Sam Gafford’s NAMELESS WORDS: ‘Examining Weird Fiction’

“Episode 1 in which Doris Gets Her Oats”


English: Cover of the pulp magazine Weird Tale...

So just what the hell is “Weird Fiction” anyway?

It’s a question that really only seems to bother writers and critics.  Well, maybe booksellers as well because they need to know where to put all the books.  But it’s not something that really occurs to those of us who are fans and readers of the genre.  Why?  The answer is similar to the infamous definition of obscenity given by U.S. Supreme Court Justice Potter Stewart in 1964: “I know it when I see it.”

We don’t really need to have it explained to us or partitioned or compartmentalized.  We know “weird fiction” when we see it.  It doesn’t matter if it’s vampires, zombies, werewolves, Cthulhu or Leatherface (with a chainsaw in the parlor), or something else, we know what it is.

And, thankfully, it’s all around us.

Now I could sit here and amaze you with my knowledge of the history of “Weird Fiction”.  I could talk about how this genre has basically existed since man first told each other stories around a fire at night.  But you know all about that already, don’t you?  Just like you know all of the major writers and all the essential texts.  You’ve done your homework.  You’ve read Lovecraft and Poe and the modern writers but, like some gnawing hunger, it hasn’t been enough and that’s why you’re here… to learn still more.

Weird Fiction is one of those things that just goes back and forth.  Some years it’s popular, other years it’s kinda forgotten but it’s always there… lurking in the corner.  Many critics have made connections between the popularity of Weird Fiction (or “horror” as they like to keep calling it) and national uncertainty.  Certainly when a society is feeling nervous about the future it becomes easier for them to accept such concepts.  The 70s was a time of great social unease after the devastation that was Watergate and the economic recession.  Perhaps it’s not so surprising that Weird Fiction began to gain in popularity during that time and hit a peak in the 1980s that it has yet to reclaim.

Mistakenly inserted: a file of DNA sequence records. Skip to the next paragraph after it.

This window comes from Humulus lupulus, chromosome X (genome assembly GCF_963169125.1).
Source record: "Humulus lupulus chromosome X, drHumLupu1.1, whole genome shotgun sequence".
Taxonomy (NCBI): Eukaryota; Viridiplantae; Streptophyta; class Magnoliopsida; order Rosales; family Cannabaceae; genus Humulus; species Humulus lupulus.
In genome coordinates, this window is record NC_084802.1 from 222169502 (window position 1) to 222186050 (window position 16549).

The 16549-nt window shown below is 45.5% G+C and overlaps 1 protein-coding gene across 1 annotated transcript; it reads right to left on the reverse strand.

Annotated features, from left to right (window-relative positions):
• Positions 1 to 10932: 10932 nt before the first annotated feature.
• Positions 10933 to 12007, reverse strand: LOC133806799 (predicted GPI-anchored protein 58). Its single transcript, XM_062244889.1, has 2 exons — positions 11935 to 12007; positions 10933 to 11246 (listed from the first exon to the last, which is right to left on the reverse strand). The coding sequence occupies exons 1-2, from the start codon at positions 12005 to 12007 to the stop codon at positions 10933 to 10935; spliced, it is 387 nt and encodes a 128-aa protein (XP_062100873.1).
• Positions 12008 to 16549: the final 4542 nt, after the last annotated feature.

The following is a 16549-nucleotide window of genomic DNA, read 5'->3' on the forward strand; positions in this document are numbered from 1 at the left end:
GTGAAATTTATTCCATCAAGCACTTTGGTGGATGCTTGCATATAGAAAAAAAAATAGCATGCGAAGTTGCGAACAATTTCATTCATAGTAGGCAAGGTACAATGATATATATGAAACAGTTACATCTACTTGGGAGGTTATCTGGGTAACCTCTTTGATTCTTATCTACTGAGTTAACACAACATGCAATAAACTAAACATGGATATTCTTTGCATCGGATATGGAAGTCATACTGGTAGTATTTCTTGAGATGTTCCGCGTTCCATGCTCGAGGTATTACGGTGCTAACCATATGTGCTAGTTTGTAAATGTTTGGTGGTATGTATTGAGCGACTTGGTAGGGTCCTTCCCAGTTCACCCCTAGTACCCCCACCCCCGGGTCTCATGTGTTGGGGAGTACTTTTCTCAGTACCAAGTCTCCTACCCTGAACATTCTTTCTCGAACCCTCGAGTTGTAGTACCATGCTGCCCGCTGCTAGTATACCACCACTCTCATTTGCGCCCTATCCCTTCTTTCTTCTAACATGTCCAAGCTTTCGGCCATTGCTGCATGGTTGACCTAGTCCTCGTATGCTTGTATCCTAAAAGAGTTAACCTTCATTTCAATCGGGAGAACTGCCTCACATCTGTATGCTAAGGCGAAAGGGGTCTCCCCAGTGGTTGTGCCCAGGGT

But the problem with anything reaching high levels of popularity is that you get an awful lot of junk as well.  Theodore Sturgeon’s law of “ninety percent of everything is crap” certainly plays true in this field and especially in the 80s when basically anyone with access to a typewriter was pounding out dreck as quickly as possible in order to cash in on the boom before it died.  These were the endless mass market paperbacks with names like “The Whatever-ing” that still make up the bulk of the horror paperback sections in used bookstores today.

Part of the problem is the fact that what makes good “Weird Fiction” is completely subjective.  Someone might think that the latest zombie opus is the greatest thing ever written by anyone, anywhere.  The fact that I find zombies to be boring, uninteresting and completely drained as a genre is besides the point.  To them, that is the epitome of what “Weird Fiction” should be and that’s perfectly fine.  “Weird Fiction” shouldn’t be the same thing to everyone all the time because what scares people isn’t the same for everyone all the time.